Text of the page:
Don't Believe Any Hype: Avoid any dietary supplements that are advertised as miracle cures, scientific breakthroughs, or are sold by websites or companies that make health and anti-aging claims that seem too good to be true (there is no dietary supplement fountain of youth). Legitimate supplement companies won't make those types of claims -- it might help to know dietary supplements are regulated. If you choose to buy any dietary supplements online, the website should have contact information, including a phone number, so you can contact them with any questions. You may want to ask them what proof they have that the product is effective, and what types of testing and quality control procedures they have in place. If the website doesn't have any contact information, or makes it difficult to speak to an actual human being, then don't buy their product.
Submitted by: Maria Albus
Sometimes You Just Have to Ignore the Scale
You think you've done everything right. You think you ate well, you did regular exercise, you feel (in fact you know) you've lost some weight. Then you step on the dreaded scale, only to find the number hasn't moved from a week ago (or it's gone up, or it's less than you hoped)! Now you feel discouraged. But what's happened?
Remember, the scale is ONLY a number. When you step on it, it is measuring a total of your water weight, your muscle mass, your fat mass, your bone mass, your organs, and so on. The number does not represent fat alone. For so many years we have stepped on the scale and our brains have been fooled into thinking that number represents how fat we are. It does not.
When the number doesn't represent the effort you've put in, you must realize that you might just be retaining water that day. Most of us who have weighed ourselves on a regular basis, have noticed the scale jump 4 pounds or more from morning to evening, or over a 24 hour period. We know that we certainly didn't eat 14,000 extra calories to make that 4 pounds represent fat.
Similarly, as we continue to exercise and eat well there is loss of fat mass and an increase in muscle density. (Muscle is small and very dense). If your clothes feel looser, then guaranteed you've lost fat mass. The flip side is that you have gained in muscle density, but it will look like 'you haven't lost much weight'. So, pay attention to your clothes. If they are looser, then you have lost fat mass. Ignore the number on the scale. In fact, maybe you should be happy, since the worst thing that could happen is that you are on a diet that is so rigid that you are losing too much muscle. (The numbers on the scale are going down, but how much of that number is fat and how much is muscle?)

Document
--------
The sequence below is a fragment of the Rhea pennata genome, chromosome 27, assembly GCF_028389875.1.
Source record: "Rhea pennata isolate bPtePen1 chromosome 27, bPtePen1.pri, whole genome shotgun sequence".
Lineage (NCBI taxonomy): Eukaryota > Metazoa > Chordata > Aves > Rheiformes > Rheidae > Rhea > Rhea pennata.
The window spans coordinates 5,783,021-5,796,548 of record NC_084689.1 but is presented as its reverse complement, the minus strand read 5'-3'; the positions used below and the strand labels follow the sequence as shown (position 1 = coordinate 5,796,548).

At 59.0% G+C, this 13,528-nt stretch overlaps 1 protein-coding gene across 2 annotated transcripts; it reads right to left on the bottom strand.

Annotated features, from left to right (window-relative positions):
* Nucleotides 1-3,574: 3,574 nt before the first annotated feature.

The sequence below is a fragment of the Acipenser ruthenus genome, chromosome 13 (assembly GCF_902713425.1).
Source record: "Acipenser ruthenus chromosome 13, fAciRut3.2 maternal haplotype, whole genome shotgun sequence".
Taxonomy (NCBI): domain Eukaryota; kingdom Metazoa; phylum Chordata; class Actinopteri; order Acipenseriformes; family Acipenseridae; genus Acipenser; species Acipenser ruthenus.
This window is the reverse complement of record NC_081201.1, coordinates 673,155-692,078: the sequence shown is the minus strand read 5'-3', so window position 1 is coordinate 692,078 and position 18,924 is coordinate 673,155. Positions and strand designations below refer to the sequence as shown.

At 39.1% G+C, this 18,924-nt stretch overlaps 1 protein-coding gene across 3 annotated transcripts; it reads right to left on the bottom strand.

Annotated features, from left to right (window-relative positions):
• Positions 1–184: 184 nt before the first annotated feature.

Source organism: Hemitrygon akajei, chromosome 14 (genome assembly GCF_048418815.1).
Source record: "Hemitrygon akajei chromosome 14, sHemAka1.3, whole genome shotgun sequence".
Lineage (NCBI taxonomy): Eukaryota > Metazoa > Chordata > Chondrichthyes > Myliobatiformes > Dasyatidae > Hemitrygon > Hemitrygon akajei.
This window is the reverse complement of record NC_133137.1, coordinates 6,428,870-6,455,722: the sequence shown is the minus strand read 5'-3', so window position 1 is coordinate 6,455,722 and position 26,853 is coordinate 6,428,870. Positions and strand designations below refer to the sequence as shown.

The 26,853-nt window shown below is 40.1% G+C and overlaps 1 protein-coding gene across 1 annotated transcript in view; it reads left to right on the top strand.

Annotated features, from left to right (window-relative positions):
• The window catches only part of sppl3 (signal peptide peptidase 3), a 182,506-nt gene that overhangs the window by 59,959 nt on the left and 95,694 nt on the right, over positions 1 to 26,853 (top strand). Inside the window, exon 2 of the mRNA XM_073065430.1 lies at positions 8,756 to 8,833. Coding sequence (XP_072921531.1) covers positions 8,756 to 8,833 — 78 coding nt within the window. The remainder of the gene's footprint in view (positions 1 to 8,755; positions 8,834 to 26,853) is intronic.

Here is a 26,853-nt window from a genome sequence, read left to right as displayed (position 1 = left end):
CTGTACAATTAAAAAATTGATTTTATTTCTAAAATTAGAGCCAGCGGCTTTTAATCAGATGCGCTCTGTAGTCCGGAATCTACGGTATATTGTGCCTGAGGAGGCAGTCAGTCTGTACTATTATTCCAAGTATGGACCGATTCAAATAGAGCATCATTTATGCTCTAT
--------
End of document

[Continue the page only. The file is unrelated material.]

Many times during the day I really wish I hadn't put people on the scale. They look at that machine as if it's an 'oracle': "You passed", "you failed" or "you didn't try hard enough". If we are looking to have everyone achieve long term weight loss, then it has to be about helping people learn to eat well and exercise regularly in the reality of their lives. Sometimes the scale will be in your favour, sometimes not. But if you have, or are trying to, establish good portion control, less snacking, and regular exercise, then you will achieve your goal. Don't let a number set you back emotionally.
Remember that it's all about size loss, not weight loss. You want to lose fat and not muscle. You especially want to lose the dangerous belly fat.
So, always be pleased if you tried your best. If the number on the scale isn't to your liking, it does not mean that you are a failure. It does not mean that you can't succeed. The scale is only a tool to guide you over time. Think of other indicators, such as clothing, energy and strength, as equally important tools to represent positive changes.
Hang in there. Don't ever give up. Keep up with good habits and you will succeed!
Written by: Dr Doug